Photo Credit: Kim Klement-USA TODAY Sports

Auston Matthews: Elite Offensively; Average Shooter. How?

Recently, a conversation was sparked by one of the sharpest minds in the public sphere of hockey analytics, DTMAboutHeart. You may know DTM from his Expected Goals (xG) model that is very useful, as well as his GAR model that is very… talked about.

Yesterday, he posted a simple ranking of a statistic he created called “shooting talent”. The purpose of the metric was to isolate goal scoring from being in a good position and goal scoring from being a good shooter. The idea being, if you’re shooting a lot from good areas, that explains a certain portion of your goal scoring. The other portion comes from how good the shot is once you’re in that area. This was the top 30:

You may notice, as many others did, that Toronto’s superstar Auston Matthews is not present.


First, let’s explain a little better how “Shooting Talent” is defined here. The way it’s calculated (generally, I don’t have access to the formula or anything) but this would be the general methodology. First, you establish what the likely shooting percentage for a shot from that location is. There’s a ton of data on shot locations that can be used to study and establish this. Then, you examine what a particular player’s shooting percentage is versus the typical shooting percentages we established. If they score more than you’d expect, that’s an above average shooter.

What we’re talking about is the difference in Expected Goals (xG) versus actual goals. You could call it dxG, like Steve Burtch did with dCorsi. You figure out what to expect, you see if the player did better or worse than that. Once you get to the Expected value, the math is just a simple subtraction. It’s easy enough to follow.

Also, I should note, that the later versions of this graph were called “Finishing Talent”, which may be a more apt descriptor as it highlights that we’re talking about the shot that finishes the play, not all the talent that went into creating that shot.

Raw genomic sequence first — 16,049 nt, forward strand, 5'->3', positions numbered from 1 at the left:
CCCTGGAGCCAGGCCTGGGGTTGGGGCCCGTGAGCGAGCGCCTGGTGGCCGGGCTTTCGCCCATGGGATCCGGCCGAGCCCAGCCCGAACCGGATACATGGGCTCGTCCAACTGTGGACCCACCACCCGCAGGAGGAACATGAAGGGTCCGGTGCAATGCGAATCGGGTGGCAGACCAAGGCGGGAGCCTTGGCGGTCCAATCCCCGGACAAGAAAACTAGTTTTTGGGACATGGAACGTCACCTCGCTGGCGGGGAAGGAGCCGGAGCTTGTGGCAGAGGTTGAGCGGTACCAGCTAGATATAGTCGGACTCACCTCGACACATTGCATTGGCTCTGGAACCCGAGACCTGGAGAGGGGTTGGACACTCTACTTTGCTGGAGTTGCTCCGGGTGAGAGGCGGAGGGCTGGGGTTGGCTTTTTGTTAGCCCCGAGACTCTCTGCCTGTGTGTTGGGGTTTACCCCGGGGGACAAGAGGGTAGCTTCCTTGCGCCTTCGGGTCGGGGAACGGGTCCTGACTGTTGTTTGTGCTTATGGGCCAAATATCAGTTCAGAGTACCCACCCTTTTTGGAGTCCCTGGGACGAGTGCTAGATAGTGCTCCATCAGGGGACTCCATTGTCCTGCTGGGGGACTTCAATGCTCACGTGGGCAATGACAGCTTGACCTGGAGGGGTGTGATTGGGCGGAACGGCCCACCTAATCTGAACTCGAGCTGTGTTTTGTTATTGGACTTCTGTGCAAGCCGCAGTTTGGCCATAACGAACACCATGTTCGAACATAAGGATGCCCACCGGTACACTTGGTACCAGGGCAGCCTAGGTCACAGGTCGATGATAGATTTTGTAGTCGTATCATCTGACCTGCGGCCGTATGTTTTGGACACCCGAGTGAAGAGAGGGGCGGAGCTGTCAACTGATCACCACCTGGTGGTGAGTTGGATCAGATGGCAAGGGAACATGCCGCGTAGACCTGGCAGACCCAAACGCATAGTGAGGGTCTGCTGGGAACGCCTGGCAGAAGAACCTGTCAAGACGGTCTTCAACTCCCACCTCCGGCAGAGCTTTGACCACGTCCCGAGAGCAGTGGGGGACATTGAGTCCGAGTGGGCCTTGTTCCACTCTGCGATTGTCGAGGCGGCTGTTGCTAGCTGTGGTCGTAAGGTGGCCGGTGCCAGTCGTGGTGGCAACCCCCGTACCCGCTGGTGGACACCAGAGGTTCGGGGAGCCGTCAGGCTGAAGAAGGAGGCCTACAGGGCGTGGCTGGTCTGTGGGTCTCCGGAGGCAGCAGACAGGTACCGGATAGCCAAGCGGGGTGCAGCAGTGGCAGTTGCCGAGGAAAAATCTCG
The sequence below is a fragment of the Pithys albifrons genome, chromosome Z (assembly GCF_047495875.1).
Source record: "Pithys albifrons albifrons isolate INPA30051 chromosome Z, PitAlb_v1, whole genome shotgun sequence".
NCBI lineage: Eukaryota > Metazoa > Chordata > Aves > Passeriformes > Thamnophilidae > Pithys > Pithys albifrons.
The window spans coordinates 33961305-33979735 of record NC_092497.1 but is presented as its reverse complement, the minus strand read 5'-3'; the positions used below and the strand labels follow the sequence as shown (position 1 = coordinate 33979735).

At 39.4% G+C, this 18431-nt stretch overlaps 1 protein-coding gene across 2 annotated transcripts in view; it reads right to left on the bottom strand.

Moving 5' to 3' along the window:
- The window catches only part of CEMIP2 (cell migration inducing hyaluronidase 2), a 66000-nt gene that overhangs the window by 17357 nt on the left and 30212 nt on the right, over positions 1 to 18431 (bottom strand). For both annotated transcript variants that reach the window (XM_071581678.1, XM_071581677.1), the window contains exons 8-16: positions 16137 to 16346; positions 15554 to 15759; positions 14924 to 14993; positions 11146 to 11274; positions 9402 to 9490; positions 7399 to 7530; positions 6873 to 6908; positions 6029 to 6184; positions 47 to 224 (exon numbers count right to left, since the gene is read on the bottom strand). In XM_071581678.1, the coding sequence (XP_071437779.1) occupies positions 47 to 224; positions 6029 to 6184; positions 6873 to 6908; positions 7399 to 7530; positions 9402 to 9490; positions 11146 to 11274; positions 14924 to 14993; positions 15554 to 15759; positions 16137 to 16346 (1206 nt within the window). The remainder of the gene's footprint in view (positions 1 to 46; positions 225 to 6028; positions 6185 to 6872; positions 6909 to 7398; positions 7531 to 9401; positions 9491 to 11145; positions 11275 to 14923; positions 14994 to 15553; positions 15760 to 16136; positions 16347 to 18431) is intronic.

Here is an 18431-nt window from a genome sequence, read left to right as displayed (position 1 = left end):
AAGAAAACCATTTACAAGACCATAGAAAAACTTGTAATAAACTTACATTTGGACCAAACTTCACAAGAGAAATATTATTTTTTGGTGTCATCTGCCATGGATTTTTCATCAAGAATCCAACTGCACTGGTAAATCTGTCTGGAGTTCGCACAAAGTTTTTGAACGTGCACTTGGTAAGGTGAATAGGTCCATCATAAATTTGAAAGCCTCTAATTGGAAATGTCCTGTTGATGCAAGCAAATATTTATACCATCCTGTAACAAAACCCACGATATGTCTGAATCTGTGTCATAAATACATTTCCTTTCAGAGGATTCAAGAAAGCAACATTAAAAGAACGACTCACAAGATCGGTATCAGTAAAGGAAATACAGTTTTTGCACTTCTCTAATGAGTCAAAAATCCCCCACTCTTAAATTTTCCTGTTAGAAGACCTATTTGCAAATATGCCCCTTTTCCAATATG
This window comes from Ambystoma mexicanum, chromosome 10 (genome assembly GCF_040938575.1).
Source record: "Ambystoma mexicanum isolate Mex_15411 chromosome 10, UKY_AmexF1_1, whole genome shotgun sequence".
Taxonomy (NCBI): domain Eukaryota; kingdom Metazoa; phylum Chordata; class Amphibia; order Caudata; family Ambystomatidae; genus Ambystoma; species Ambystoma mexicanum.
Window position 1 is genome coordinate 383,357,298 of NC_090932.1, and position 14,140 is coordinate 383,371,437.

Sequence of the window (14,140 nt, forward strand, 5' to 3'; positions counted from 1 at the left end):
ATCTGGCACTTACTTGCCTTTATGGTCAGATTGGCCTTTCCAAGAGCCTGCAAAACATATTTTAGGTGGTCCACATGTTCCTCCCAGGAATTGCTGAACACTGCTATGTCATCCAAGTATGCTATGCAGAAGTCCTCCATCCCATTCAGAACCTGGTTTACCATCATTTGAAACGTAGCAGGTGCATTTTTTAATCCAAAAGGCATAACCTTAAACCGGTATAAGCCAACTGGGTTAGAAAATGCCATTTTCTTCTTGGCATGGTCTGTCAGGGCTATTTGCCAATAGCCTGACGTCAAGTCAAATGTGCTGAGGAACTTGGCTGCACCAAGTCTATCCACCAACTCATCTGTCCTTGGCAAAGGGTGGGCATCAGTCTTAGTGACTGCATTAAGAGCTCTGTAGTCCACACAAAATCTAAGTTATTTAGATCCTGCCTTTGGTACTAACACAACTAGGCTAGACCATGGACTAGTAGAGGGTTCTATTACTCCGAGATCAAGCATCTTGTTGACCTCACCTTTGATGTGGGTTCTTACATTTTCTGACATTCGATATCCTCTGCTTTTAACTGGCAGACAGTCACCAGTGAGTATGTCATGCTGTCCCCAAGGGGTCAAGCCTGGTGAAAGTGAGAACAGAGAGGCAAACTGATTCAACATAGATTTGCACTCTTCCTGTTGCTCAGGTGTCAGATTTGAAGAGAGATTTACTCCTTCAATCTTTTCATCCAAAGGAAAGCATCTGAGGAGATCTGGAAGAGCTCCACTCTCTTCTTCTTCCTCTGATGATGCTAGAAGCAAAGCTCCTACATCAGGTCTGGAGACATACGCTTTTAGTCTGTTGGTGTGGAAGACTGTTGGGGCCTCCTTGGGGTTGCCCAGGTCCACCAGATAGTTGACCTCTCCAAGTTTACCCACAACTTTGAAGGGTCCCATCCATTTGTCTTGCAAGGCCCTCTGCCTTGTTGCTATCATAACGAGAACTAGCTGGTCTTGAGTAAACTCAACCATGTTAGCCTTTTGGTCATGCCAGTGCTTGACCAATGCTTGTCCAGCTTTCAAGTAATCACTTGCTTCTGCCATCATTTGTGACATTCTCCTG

The title of this post basically sums up the point. Auston Matthews is incredibly good at getting to good scoring areas, which is a big reason why he scored a heck of a lot of goals last season. 40 to be exact! How is it that a player who scored 40 goals in a season is not ranked highly in “Shooting Talent”?

That’s because he only scored a little bit more than we would have expected him to (again, based on shot locations). He got himself in really dangerous areas using his offensive abilities, but this “Shooting Talent” metric shows that the number of times he scored from there weren’t much more than we’d expect. Take a look at the graph for the Leafs:

Look at how high Polak is! The very obvious reason for that is he took so few shots, that when more of them go in than we expect, it can be chalked up to small samples. That’s why the “75% confidence interval” is misleading. We don’t have that level of confidence with each player. It’s important to take these things with many, many grains of salt.

The important point is this: it makes some sense that Matthews isn’t in the top 30 for this particular metric. It’s also not a bad thing that he’s not in the top 30. This isn’t saying Matthews isn’t one of the top 30 goal scorers in the league. It’s just that he creates his goal scoring by being intelligent, by pushing play to the dangerous areas, and by utilizing his excellent skill set to get him there far more often than most. It’s just that he doesn’t usually get the goals by making elite shots.


It wouldn’t be unreasonable to suggest that being a 40 goal scorer who isn’t at the top of this list is a good thing. It means you bring more to the game than just a good shot. Even if this is the way the list looks for the next 10 years, a team will probably still extract more value out of a scoring talent like Auston Matthews than one like Patrik Laine (yes somehow I’m still hung up on this).

The stat really should only hold weight as a descriptive identifier of pure shot talent. Yes, offense is more than that, and we have stats that can quantify that. But as we move towards single-metrics, it’s important that we’re also able to describe where those single metrics come from, and this is something that can be used for that. Auston Matthews is a gem and even though this stat may look like it’s suggesting he isn’t, I promise: he still is.